• Last modified 1753 days ago (Sept. 5, 2019)


On the mend

County lake, reservoir both see decent holiday crowds

Staff writer

Marion County Lake enjoyed more visitors this Labor Day weekend than last as staff at Marion Reservoir opened more campsites and continued efforts to clean up damage left by flooding.

In addition to primitive camping at Marion Cove, some sites at Hillsboro and French Creek Coves, both of which have electrical hookups, have been opened, assistant lake manager Kevin McCoy said.

“It was nice to see people come out,” he said.

He said he didn’t have any firm numbers about the number of guests who took advantage of the newly opened sites this holiday weekend, but said he was happy offer more opportunity to campers after reservoir staff put in much hard work.

“It’s a slow process to get even a handful of (sites) open, even for Hillsboro and French Creek. We’ve been working on them for months,” he said.

Meanwhile, at the county lake nearly all available campsites with electrical and water hookups were taken. A total of nearly 50 campsites were filled, said Isaac Hett, lake manager.

“We had more visitors this weekend than there were last Labor Day, so that’s good,” he said.

Anglers apparently were not put off by Thursday night damage to the lake’s heated fishing dock caused by high winds that buckled its metal walkway and shoved it back to the bank.

The lake remains under blue-green algae warning.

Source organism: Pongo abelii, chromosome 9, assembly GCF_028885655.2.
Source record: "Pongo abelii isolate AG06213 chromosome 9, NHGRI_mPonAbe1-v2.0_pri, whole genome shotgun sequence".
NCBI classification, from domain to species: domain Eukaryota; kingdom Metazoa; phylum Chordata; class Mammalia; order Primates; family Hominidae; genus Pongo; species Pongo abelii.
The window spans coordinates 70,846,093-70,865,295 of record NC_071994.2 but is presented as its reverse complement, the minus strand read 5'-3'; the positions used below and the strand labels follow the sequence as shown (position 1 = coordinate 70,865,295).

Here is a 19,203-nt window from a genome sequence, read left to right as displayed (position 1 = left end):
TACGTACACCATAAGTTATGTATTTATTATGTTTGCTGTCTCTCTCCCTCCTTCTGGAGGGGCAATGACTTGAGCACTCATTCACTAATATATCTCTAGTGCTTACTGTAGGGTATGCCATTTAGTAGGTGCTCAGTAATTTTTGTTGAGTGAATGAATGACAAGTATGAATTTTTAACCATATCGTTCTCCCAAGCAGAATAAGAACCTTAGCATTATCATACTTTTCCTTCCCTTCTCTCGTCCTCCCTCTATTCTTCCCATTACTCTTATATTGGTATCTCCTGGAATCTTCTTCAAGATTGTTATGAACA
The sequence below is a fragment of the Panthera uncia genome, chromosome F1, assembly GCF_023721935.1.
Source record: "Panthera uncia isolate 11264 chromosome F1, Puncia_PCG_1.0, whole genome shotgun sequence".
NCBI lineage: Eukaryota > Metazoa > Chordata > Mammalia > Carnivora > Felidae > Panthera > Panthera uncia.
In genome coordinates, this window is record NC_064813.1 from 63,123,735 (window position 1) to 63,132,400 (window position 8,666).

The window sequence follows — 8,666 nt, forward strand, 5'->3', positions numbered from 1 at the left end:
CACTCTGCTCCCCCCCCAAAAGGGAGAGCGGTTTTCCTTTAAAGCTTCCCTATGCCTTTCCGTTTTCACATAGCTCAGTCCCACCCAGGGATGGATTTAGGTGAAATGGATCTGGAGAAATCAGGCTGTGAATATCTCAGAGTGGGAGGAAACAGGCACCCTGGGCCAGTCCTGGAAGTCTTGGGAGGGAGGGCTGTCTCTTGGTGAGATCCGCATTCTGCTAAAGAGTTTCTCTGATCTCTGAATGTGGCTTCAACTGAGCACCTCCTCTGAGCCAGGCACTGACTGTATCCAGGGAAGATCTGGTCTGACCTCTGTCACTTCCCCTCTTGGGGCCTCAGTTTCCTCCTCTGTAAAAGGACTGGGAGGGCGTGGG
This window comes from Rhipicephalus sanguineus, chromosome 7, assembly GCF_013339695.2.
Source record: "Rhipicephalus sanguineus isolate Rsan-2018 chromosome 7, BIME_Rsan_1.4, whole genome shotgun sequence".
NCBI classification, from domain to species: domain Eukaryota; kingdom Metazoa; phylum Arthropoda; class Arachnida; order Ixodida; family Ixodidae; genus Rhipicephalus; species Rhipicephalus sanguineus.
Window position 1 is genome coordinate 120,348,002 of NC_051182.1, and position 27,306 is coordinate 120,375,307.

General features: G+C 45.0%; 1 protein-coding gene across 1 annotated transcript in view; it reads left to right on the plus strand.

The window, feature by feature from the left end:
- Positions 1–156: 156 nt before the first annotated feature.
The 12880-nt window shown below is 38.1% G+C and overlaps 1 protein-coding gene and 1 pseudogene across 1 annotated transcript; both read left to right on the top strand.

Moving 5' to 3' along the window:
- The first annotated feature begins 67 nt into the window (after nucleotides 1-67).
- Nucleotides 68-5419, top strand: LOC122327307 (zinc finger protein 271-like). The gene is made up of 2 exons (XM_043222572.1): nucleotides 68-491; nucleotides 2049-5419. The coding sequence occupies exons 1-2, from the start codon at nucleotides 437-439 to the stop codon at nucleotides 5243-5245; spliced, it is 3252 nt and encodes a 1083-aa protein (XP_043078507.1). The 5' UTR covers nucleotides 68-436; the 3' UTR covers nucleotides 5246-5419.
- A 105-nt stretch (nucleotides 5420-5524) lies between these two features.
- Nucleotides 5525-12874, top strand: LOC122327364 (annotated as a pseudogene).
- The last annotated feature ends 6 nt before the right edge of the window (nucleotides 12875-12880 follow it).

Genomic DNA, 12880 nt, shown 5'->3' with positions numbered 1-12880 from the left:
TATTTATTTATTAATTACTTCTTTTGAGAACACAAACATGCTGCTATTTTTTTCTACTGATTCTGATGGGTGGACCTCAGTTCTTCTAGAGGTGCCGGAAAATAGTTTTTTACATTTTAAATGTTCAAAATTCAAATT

“We saw quite a few fishing and quite a few boaters, both Saturday and Sunday,” he said.

Hett said the lake has seen visitors come and go in “streaks” this season, with some months great and others off.

“June was very good and July was probably a little less,” he said.

“Our August was slow because of the blue-green algae warnings,” he said.

Both lake managers say they have a winter of cleanup ahead of them.

McCoy said Cottonwood Cove, the largest campsite at the reservoir and the most damaged, will be closed the rest of the season.

He said he is hoping to have it up and running this spring.

“It’s going to be close,” he said.

High water left some roads in shambles, shattered concrete tables, uprooted large trees, swamped showers, and left a residue of blue green algae over the mess.

Electric hookups that went under high water will have to replaced.

“That’s a very expensive hit,” he said. “The roads are another one.”

Some good news, he said, is continued interest in visiting the reservoir.

“We know people monitor it every day and check the website to see what is available,” he said. “We may see a little increase as people squeeze in a little camping before winter sets in.”

Last modified Sept. 5, 2019